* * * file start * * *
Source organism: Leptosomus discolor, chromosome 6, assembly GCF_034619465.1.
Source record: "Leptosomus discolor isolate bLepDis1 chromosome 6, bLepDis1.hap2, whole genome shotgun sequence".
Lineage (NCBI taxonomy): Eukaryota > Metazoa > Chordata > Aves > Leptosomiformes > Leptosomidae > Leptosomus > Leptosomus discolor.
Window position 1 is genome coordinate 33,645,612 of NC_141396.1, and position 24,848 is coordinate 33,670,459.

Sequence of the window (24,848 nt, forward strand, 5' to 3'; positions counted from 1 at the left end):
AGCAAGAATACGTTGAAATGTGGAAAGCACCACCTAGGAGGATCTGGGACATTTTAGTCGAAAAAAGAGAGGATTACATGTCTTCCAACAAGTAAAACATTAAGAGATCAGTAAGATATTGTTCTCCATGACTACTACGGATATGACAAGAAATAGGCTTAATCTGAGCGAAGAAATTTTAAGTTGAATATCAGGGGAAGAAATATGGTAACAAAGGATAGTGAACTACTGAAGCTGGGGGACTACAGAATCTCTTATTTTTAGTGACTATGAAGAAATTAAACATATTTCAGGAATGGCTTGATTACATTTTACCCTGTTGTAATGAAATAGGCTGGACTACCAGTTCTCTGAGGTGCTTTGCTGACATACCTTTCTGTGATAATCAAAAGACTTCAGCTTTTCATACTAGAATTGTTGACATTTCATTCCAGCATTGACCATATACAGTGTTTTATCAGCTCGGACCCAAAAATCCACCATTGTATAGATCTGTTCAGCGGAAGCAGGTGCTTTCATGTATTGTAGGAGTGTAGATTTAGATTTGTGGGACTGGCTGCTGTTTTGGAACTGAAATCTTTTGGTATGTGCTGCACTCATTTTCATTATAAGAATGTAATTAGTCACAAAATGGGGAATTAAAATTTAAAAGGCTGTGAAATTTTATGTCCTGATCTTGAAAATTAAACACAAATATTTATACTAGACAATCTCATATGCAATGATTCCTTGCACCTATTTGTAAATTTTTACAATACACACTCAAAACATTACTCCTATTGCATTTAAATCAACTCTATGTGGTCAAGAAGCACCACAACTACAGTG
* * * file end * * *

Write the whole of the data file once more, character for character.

Source organism: Leptosomus discolor, chromosome 6, assembly GCF_034619465.1.
Source record: "Leptosomus discolor isolate bLepDis1 chromosome 6, bLepDis1.hap2, whole genome shotgun sequence".
Lineage (NCBI taxonomy): Eukaryota > Metazoa > Chordata > Aves > Leptosomiformes > Leptosomidae > Leptosomus > Leptosomus discolor.
Window position 1 is genome coordinate 33,645,612 of NC_141396.1, and position 24,848 is coordinate 33,670,459.

Sequence of the window (24,848 nt, forward strand, 5' to 3'; positions counted from 1 at the left end):
AGCAAGAATACGTTGAAATGTGGAAAGCACCACCTAGGAGGATCTGGGACATTTTAGTCGAAAAAAGAGAGGATTACATGTCTTCCAACAAGTAAAACATTAAGAGATCAGTAAGATATTGTTCTCCATGACTACTACGGATATGACAAGAAATAGGCTTAATCTGAGCGAAGAAATTTTAAGTTGAATATCAGGGGAAGAAATATGGTAACAAAGGATAGTGAACTACTGAAGCTGGGGGACTACAGAATCTCTTATTTTTAGTGACTATGAAGAAATTAAACATATTTCAGGAATGGCTTGATTACATTTTACCCTGTTGTAATGAAATAGGCTGGACTACCAGTTCTCTGAGGTGCTTTGCTGACATACCTTTCTGTGATAATCAAAAGACTTCAGCTTTTCATACTAGAATTGTTGACATTTCATTCCAGCATTGACCATATACAGTGTTTTATCAGCTCGGACCCAAAAATCCACCATTGTATAGATCTGTTCAGCGGAAGCAGGTGCTTTCATGTATTGTAGGAGTGTAGATTTAGATTTGTGGGACTGGCTGCTGTTTTGGAACTGAAATCTTTTGGTATGTGCTGCACTCATTTTCATTATAAGAATGTAATTAGTCACAAAATGGGGAATTAAAATTTAAAAGGCTGTGAAATTTTATGTCCTGATCTTGAAAATTAAACACAAATATTTATACTAGACAATCTCATATGCAATGATTCCTTGCACCTATTTGTAAATTTTTACAATACACACTCAAAACATTACTCCTATTGCATTTAAATCAACTCTATGTGGTCAAGAAGCACCACAACTACAGTG